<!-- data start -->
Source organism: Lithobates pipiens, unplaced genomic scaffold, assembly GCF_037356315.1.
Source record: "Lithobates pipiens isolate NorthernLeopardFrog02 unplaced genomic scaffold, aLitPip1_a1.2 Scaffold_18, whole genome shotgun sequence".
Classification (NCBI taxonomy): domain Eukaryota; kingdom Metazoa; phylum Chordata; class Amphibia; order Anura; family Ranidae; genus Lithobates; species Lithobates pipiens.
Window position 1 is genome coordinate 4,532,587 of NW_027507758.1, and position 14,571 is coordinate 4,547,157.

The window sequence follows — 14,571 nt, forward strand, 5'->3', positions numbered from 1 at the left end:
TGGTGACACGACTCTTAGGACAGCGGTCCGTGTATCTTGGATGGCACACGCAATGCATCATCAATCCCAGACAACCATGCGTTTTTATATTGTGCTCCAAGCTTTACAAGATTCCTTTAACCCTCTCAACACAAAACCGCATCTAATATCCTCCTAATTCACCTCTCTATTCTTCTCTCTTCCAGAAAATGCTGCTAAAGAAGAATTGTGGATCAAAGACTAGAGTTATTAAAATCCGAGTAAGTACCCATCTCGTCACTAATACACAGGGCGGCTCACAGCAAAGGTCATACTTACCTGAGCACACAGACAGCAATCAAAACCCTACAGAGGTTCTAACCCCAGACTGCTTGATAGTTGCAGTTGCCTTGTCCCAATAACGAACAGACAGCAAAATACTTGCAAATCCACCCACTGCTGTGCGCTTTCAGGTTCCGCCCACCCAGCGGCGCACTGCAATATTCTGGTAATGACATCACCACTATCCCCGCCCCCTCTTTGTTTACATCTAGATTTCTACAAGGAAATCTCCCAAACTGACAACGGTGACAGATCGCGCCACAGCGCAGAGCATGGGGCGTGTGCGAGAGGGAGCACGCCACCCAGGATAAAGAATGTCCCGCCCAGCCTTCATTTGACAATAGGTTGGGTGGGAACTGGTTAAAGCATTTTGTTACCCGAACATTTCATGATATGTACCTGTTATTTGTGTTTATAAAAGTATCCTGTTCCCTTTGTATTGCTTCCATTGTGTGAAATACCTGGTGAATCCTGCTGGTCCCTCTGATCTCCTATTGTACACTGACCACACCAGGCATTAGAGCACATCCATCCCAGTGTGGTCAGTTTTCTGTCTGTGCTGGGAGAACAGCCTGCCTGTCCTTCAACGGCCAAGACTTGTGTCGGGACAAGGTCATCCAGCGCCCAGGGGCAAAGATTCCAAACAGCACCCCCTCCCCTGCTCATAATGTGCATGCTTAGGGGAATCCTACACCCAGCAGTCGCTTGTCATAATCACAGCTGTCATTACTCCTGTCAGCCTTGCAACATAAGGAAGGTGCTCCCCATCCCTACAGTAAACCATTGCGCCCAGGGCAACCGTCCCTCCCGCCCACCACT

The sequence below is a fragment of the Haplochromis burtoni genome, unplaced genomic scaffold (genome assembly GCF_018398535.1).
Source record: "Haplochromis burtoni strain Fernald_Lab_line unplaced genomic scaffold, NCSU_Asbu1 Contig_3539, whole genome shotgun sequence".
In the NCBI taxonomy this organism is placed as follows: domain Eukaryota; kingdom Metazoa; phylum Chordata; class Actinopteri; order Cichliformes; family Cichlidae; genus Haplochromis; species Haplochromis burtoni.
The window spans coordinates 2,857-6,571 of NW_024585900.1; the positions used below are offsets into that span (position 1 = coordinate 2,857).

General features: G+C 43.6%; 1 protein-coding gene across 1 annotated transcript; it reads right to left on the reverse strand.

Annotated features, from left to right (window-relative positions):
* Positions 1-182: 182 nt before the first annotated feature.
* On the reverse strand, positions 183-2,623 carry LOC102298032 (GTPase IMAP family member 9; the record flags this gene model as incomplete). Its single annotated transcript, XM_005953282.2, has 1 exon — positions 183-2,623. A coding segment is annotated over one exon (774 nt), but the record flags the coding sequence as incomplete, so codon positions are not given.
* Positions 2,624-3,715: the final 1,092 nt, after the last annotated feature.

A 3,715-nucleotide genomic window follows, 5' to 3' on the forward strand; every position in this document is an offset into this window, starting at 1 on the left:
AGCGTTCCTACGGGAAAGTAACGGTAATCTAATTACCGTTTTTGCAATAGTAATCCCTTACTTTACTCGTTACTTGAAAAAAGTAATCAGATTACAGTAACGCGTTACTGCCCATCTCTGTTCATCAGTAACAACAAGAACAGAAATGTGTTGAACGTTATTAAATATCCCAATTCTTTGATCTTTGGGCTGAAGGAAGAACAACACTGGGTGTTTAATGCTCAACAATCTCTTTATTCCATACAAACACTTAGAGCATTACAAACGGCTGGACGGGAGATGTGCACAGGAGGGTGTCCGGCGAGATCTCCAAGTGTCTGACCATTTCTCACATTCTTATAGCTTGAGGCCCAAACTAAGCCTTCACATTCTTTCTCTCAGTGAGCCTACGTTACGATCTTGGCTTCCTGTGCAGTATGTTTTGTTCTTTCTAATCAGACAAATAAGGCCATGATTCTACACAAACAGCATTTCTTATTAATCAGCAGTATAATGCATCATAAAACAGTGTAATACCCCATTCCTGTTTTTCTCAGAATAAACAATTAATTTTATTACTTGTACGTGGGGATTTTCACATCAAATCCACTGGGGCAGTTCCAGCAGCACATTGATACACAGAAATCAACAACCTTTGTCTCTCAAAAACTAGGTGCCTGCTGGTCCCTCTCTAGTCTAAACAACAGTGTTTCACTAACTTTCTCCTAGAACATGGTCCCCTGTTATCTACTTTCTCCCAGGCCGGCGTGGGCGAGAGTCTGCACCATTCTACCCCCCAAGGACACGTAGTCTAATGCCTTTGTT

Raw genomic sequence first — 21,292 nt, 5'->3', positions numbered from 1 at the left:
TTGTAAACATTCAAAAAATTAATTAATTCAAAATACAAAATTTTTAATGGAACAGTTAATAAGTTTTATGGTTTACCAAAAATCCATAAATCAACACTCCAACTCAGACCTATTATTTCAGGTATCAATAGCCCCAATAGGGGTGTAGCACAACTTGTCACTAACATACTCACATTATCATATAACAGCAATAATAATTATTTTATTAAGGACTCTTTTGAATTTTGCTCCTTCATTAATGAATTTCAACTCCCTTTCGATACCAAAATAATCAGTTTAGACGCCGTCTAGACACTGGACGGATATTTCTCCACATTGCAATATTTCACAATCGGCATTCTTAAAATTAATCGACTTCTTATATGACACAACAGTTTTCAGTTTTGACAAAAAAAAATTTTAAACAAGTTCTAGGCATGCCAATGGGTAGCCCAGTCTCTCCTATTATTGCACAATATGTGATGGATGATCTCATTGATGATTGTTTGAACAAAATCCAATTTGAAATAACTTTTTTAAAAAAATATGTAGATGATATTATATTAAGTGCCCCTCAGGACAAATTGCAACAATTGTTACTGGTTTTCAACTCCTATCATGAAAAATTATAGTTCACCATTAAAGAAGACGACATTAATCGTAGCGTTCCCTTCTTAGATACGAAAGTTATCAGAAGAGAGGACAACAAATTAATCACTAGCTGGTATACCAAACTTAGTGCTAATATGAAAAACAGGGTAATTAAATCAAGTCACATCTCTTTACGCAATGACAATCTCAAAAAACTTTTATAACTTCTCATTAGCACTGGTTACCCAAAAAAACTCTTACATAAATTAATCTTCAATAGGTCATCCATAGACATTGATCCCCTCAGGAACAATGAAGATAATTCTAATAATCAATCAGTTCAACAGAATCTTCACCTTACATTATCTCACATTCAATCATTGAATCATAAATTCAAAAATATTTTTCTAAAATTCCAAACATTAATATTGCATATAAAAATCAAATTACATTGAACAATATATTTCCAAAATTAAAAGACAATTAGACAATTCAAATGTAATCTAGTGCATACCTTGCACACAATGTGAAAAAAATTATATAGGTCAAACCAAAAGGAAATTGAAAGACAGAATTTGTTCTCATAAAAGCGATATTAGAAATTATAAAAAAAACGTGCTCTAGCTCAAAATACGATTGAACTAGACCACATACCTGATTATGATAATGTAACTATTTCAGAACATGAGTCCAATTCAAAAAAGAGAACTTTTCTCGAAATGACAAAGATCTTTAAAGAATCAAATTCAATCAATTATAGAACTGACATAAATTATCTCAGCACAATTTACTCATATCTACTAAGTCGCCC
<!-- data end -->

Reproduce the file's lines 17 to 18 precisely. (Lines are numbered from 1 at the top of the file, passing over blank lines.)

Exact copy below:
AGCGTTCCTACGGGAAAGTAACGGTAATCTAATTACCGTTTTTGCAATAGTAATCCCTTACTTTACTCGTTACTTGAAAAAAGTAATCAGATTACAGTAACGCGTTACTGCCCATCTCTGTTCATCAGTAACAACAAGAACAGAAATGTGTTGAACGTTATTAAATATCCCAATTCTTTGATCTTTGGGCTGAAGGAAGAACAACACTGGGTGTTTAATGCTCAACAATCTCTTTATTCCATACAAACACTTAGAGCATTACAAACGGCTGGACGGGAGATGTGCACAGGAGGGTGTCCGGCGAGATCTCCAAGTGTCTGACCATTTCTCACATTCTTATAGCTTGAGGCCCAAACTAAGCCTTCACATTCTTTCTCTCAGTGAGCCTACGTTACGATCTTGGCTTCCTGTGCAGTATGTTTTGTTCTTTCTAATCAGACAAATAAGGCCATGATTCTACACAAACAGCATTTCTTATTAATCAGCAGTATAATGCATCATAAAACAGTGTAATACCCCATTCCTGTTTTTCTCAGAATAAACAATTAATTTTATTACTTGTACGTGGGGATTTTCACATCAAATCCACTGGGGCAGTTCCAGCAGCACATTGATACACAGAAATCAACAACCTTTGTCTCTCAAAAACTAGGTGCCTGCTGGTCCCTCTCTAGTCTAAACAACAGTGTTTCACTAACTTTCTCCTAGAACATGGTCCCCTGTTATCTACTTTCTCCCAGGCCGGCGTGGGCGAGAGTCTGCACCATTCTACCCCCCAAGGACACGTAGTCTAATGCCTTTGTT

Raw genomic sequence first — 21,292 nt, 5'->3', positions numbered from 1 at the left: